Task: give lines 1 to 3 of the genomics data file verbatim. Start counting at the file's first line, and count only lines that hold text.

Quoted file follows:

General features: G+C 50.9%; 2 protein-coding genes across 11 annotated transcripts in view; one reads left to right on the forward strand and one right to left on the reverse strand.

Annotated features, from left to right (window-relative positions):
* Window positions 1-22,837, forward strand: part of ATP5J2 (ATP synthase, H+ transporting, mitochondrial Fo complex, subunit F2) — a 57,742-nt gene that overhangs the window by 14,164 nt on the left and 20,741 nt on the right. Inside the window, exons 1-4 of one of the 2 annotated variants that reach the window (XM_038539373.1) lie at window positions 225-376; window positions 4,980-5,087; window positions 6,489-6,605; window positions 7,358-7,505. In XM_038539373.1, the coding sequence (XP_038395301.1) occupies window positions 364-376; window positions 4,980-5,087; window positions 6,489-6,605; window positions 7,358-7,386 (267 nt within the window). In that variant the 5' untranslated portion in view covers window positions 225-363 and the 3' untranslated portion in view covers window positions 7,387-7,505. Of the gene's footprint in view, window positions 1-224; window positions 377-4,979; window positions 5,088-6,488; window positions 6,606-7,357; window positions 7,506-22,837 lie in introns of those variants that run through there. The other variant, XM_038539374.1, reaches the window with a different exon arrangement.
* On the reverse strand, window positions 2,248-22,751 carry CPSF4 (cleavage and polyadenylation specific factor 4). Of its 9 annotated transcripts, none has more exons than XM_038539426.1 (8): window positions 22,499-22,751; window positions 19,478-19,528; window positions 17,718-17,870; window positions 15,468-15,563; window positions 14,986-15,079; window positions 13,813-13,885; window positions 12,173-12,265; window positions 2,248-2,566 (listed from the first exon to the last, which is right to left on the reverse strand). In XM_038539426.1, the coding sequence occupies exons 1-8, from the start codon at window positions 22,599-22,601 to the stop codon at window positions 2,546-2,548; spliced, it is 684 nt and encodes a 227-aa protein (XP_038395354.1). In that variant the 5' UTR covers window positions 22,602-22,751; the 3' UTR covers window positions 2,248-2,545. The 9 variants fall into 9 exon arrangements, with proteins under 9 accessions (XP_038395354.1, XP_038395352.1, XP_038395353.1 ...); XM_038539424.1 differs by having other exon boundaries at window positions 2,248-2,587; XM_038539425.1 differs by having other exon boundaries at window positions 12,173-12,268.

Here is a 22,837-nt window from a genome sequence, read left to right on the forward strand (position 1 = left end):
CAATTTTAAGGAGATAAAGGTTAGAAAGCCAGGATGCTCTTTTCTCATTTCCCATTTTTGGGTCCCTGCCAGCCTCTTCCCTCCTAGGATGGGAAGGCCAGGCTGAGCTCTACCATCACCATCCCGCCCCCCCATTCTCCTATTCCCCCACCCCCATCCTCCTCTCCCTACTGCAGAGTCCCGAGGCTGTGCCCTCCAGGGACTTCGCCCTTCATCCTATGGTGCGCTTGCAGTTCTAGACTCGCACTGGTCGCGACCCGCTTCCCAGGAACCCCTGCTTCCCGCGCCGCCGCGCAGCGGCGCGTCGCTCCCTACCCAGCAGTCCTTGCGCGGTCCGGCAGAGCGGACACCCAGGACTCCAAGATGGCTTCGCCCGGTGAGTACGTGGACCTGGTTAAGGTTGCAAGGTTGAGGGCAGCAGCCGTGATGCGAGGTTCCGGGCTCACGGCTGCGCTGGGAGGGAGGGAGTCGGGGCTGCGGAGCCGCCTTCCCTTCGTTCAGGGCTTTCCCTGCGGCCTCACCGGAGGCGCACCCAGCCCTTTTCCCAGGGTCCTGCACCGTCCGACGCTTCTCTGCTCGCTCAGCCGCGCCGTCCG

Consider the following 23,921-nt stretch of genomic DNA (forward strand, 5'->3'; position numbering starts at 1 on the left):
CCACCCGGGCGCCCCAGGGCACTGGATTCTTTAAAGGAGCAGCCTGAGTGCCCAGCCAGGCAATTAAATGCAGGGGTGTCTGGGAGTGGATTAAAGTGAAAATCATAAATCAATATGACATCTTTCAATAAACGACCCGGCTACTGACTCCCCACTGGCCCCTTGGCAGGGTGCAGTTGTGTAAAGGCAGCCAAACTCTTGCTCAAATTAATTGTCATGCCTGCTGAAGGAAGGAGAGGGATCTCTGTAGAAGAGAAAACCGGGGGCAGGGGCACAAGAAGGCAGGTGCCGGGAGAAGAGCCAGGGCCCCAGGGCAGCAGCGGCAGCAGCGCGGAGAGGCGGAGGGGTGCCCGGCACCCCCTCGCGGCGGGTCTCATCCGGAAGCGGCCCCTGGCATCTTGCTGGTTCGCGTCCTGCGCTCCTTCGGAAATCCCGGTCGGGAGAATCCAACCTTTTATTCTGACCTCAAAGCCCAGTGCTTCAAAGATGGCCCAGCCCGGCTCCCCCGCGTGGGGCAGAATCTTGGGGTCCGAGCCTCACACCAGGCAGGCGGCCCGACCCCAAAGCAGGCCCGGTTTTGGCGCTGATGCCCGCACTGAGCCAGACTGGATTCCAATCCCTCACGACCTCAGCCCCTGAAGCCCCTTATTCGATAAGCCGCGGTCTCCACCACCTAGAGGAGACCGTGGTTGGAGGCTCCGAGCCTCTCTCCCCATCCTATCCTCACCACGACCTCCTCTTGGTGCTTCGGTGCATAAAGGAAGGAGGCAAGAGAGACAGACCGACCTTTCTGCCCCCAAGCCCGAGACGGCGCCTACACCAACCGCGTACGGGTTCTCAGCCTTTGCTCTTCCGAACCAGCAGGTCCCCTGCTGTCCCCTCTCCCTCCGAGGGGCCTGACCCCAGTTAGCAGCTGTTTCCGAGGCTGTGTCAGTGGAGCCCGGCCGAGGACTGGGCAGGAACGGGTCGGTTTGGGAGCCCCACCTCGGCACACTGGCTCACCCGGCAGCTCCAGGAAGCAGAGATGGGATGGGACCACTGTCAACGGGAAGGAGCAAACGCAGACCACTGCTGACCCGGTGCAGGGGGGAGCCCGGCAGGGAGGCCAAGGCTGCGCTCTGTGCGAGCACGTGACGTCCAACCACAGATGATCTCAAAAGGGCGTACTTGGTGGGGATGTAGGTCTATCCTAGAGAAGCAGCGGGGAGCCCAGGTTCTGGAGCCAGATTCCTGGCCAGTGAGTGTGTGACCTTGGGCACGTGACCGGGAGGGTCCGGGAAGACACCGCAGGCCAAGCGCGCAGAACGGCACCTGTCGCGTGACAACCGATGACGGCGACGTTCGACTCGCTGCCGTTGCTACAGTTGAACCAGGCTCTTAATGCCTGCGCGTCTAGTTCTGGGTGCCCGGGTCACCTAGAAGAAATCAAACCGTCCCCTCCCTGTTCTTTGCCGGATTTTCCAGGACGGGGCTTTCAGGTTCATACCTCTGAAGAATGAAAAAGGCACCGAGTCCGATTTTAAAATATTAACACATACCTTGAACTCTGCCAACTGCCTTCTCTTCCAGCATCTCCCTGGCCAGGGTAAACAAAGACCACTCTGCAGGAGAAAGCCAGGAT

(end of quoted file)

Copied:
General features: G+C 50.9%; 2 protein-coding genes across 11 annotated transcripts in view; one reads left to right on the forward strand and one right to left on the reverse strand.

Annotated features, from left to right (window-relative positions):
* Window positions 1-22,837, forward strand: part of ATP5J2 (ATP synthase, H+ transporting, mitochondrial Fo complex, subunit F2) — a 57,742-nt gene that overhangs the window by 14,164 nt on the left and 20,741 nt on the right. Inside the window, exons 1-4 of one of the 2 annotated variants that reach the window (XM_038539373.1) lie at window positions 225-376; window positions 4,980-5,087; window positions 6,489-6,605; window positions 7,358-7,505. In XM_038539373.1, the coding sequence (XP_038395301.1) occupies window positions 364-376; window positions 4,980-5,087; window positions 6,489-6,605; window positions 7,358-7,386 (267 nt within the window). In that variant the 5' untranslated portion in view covers window positions 225-363 and the 3' untranslated portion in view covers window positions 7,387-7,505. Of the gene's footprint in view, window positions 1-224; window positions 377-4,979; window positions 5,088-6,488; window positions 6,606-7,357; window positions 7,506-22,837 lie in introns of those variants that run through there. The other variant, XM_038539374.1, reaches the window with a different exon arrangement.